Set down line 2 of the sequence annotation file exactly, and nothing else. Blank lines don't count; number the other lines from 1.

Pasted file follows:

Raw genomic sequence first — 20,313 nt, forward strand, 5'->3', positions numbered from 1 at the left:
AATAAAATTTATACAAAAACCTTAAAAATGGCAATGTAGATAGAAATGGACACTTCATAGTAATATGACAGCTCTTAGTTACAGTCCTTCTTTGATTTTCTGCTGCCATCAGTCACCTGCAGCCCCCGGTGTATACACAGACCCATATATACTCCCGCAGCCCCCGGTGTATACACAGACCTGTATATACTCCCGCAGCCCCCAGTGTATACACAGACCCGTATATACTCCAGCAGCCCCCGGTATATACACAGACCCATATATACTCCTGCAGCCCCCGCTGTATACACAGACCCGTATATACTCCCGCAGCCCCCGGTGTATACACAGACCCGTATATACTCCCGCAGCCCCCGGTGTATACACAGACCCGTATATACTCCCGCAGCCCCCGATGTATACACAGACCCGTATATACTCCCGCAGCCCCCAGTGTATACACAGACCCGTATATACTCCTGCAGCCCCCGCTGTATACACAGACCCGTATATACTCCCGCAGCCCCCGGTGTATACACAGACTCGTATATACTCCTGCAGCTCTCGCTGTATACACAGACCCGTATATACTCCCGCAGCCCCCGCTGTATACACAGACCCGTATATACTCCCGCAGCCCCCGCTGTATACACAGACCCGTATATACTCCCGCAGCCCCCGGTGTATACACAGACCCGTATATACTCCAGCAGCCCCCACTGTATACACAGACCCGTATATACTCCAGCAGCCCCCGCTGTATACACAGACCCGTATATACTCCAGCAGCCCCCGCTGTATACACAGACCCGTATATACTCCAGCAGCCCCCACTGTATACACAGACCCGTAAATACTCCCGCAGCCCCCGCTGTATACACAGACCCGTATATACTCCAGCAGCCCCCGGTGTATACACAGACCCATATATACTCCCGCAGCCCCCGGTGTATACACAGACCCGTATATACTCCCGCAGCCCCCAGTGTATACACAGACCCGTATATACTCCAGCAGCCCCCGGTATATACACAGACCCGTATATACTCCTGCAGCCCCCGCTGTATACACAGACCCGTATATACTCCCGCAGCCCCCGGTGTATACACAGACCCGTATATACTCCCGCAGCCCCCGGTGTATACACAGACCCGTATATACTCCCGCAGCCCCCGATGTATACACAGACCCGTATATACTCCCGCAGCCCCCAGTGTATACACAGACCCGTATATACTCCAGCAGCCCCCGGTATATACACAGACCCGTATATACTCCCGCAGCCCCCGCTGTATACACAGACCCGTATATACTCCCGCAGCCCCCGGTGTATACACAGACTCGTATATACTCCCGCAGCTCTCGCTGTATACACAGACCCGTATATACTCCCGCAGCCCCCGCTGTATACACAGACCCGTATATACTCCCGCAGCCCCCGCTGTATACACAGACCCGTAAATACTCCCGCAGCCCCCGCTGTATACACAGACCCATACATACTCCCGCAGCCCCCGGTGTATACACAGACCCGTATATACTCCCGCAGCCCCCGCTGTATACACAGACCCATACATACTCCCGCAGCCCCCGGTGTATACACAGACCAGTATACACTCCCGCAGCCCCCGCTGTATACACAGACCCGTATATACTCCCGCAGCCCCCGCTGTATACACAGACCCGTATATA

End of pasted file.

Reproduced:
AATAAAATTTATACAAAAACCTTAAAAATGGCAATGTAGATAGAAATGGACACTTCATAGTAATATGACAGCTCTTAGTTACAGTCCTTCTTTGATTTTCTGCTGCCATCAGTCACCTGCAGCCCCCGGTGTATACACAGACCCATATATACTCCCGCAGCCCCCGGTGTATACACAGACCTGTATATACTCCCGCAGCCCCCAGTGTATACACAGACCCGTATATACTCCAGCAGCCCCCGGTATATACACAGACCCATATATACTCCTGCAGCCCCCGCTGTATACACAGACCCGTATATACTCCCGCAGCCCCCGGTGTATACACAGACCCGTATATACTCCCGCAGCCCCCGGTGTATACACAGACCCGTATATACTCCCGCAGCCCCCGATGTATACACAGACCCGTATATACTCCCGCAGCCCCCAGTGTATACACAGACCCGTATATACTCCTGCAGCCCCCGCTGTATACACAGACCCGTATATACTCCCGCAGCCCCCGGTGTATACACAGACTCGTATATACTCCTGCAGCTCTCGCTGTATACACAGACCCGTATATACTCCCGCAGCCCCCGCTGTATACACAGACCCGTATATACTCCCGCAGCCCCCGCTGTATACACAGACCCGTATATACTCCCGCAGCCCCCGGTGTATACACAGACCCGTATATACTCCAGCAGCCCCCACTGTATACACAGACCCGTATATACTCCAGCAGCCCCCGCTGTATACACAGACCCGTATATACTCCAGCAGCCCCCGCTGTATACACAGACCCGTATATACTCCAGCAGCCCCCACTGTATACACAGACCCGTAAATACTCCCGCAGCCCCCGCTGTATACACAGACCCGTATATACTCCAGCAGCCCCCGGTGTATACACAGACCCATATATACTCCCGCAGCCCCCGGTGTATACACAGACCCGTATATACTCCCGCAGCCCCCAGTGTATACACAGACCCGTATATACTCCAGCAGCCCCCGGTATATACACAGACCCGTATATACTCCTGCAGCCCCCGCTGTATACACAGACCCGTATATACTCCCGCAGCCCCCGGTGTATACACAGACCCGTATATACTCCCGCAGCCCCCGGTGTATACACAGACCCGTATATACTCCCGCAGCCCCCGATGTATACACAGACCCGTATATACTCCCGCAGCCCCCAGTGTATACACAGACCCGTATATACTCCAGCAGCCCCCGGTATATACACAGACCCGTATATACTCCCGCAGCCCCCGCTGTATACACAGACCCGTATATACTCCCGCAGCCCCCGGTGTATACACAGACTCGTATATACTCCCGCAGCTCTCGCTGTATACACAGACCCGTATATACTCCCGCAGCCCCCGCTGTATACACAGACCCGTATATACTCCCGCAGCCCCCGCTGTATACACAGACCCGTAAATACTCCCGCAGCCCCCGCTGTATACACAGACCCATACATACTCCCGCAGCCCCCGGTGTATACACAGACCCGTATATACTCCCGCAGCCCCCGCTGTATACACAGACCCATACATACTCCCGCAGCCCCCGGTGTATACACAGACCAGTATACACTCCCGCAGCCCCCGCTGTATACACAGACCCGTATATACTCCCGCAGCCCCCGCTGTATACACAGACCCGTATATA